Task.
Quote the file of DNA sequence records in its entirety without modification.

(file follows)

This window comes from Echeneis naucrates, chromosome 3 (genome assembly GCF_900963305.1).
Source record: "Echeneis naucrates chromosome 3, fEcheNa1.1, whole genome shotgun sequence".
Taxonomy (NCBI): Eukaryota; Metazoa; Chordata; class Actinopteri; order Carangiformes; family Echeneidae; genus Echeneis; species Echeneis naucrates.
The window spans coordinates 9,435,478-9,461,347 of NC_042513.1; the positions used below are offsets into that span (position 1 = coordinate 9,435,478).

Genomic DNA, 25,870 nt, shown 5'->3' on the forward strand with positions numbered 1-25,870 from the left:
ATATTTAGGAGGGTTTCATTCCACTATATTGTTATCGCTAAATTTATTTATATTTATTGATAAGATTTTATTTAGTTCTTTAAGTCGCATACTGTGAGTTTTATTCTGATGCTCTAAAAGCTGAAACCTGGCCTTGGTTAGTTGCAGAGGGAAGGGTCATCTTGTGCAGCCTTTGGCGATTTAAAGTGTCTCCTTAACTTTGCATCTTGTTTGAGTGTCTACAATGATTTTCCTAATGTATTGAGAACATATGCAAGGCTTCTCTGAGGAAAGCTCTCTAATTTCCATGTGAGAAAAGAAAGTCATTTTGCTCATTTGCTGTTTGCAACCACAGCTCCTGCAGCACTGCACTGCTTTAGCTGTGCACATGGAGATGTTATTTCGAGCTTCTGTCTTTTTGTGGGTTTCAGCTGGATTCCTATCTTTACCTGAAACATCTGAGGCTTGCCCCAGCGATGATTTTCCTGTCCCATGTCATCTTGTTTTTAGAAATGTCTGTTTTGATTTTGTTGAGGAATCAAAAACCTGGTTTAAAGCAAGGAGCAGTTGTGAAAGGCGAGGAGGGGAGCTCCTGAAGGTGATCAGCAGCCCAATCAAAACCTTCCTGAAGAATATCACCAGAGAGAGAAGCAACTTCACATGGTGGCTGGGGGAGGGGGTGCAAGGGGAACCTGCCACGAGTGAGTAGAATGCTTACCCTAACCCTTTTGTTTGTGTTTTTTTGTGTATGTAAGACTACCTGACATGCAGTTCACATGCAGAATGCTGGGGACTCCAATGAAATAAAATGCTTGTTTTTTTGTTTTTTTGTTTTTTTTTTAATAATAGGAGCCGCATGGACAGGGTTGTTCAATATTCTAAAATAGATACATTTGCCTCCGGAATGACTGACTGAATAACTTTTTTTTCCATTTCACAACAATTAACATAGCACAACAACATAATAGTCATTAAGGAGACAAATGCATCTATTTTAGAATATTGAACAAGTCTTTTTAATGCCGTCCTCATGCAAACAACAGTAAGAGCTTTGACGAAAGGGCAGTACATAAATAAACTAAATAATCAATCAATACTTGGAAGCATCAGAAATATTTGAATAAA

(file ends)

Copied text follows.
This window comes from Echeneis naucrates, chromosome 3 (genome assembly GCF_900963305.1).
Source record: "Echeneis naucrates chromosome 3, fEcheNa1.1, whole genome shotgun sequence".
Taxonomy (NCBI): Eukaryota; Metazoa; Chordata; class Actinopteri; order Carangiformes; family Echeneidae; genus Echeneis; species Echeneis naucrates.
The window spans coordinates 9,435,478-9,461,347 of NC_042513.1; the positions used below are offsets into that span (position 1 = coordinate 9,435,478).

Genomic DNA, 25,870 nt, shown 5'->3' on the forward strand with positions numbered 1-25,870 from the left:
ATATTTAGGAGGGTTTCATTCCACTATATTGTTATCGCTAAATTTATTTATATTTATTGATAAGATTTTATTTAGTTCTTTAAGTCGCATACTGTGAGTTTTATTCTGATGCTCTAAAAGCTGAAACCTGGCCTTGGTTAGTTGCAGAGGGAAGGGTCATCTTGTGCAGCCTTTGGCGATTTAAAGTGTCTCCTTAACTTTGCATCTTGTTTGAGTGTCTACAATGATTTTCCTAATGTATTGAGAACATATGCAAGGCTTCTCTGAGGAAAGCTCTCTAATTTCCATGTGAGAAAAGAAAGTCATTTTGCTCATTTGCTGTTTGCAACCACAGCTCCTGCAGCACTGCACTGCTTTAGCTGTGCACATGGAGATGTTATTTCGAGCTTCTGTCTTTTTGTGGGTTTCAGCTGGATTCCTATCTTTACCTGAAACATCTGAGGCTTGCCCCAGCGATGATTTTCCTGTCCCATGTCATCTTGTTTTTAGAAATGTCTGTTTTGATTTTGTTGAGGAATCAAAAACCTGGTTTAAAGCAAGGAGCAGTTGTGAAAGGCGAGGAGGGGAGCTCCTGAAGGTGATCAGCAGCCCAATCAAAACCTTCCTGAAGAATATCACCAGAGAGAGAAGCAACTTCACATGGTGGCTGGGGGAGGGGGTGCAAGGGGAACCTGCCACGAGTGAGTAGAATGCTTACCCTAACCCTTTTGTTTGTGTTTTTTTGTGTATGTAAGACTACCTGACATGCAGTTCACATGCAGAATGCTGGGGACTCCAATGAAATAAAATGCTTGTTTTTTTGTTTTTTTGTTTTTTTTTTAATAATAGGAGCCGCATGGACAGGGTTGTTCAATATTCTAAAATAGATACATTTGCCTCCGGAATGACTGACTGAATAACTTTTTTTTCCATTTCACAACAATTAACATAGCACAACAACATAATAGTCATTAAGGAGACAAATGCATCTATTTTAGAATATTGAACAAGTCTTTTTAATGCCGTCCTCATGCAAACAACAGTAAGAGCTTTGACGAAAGGGCAGTACATAAATAAACTAAATAATCAATCAATACTTGGAAGCATCAGAAATATTTGAATAAA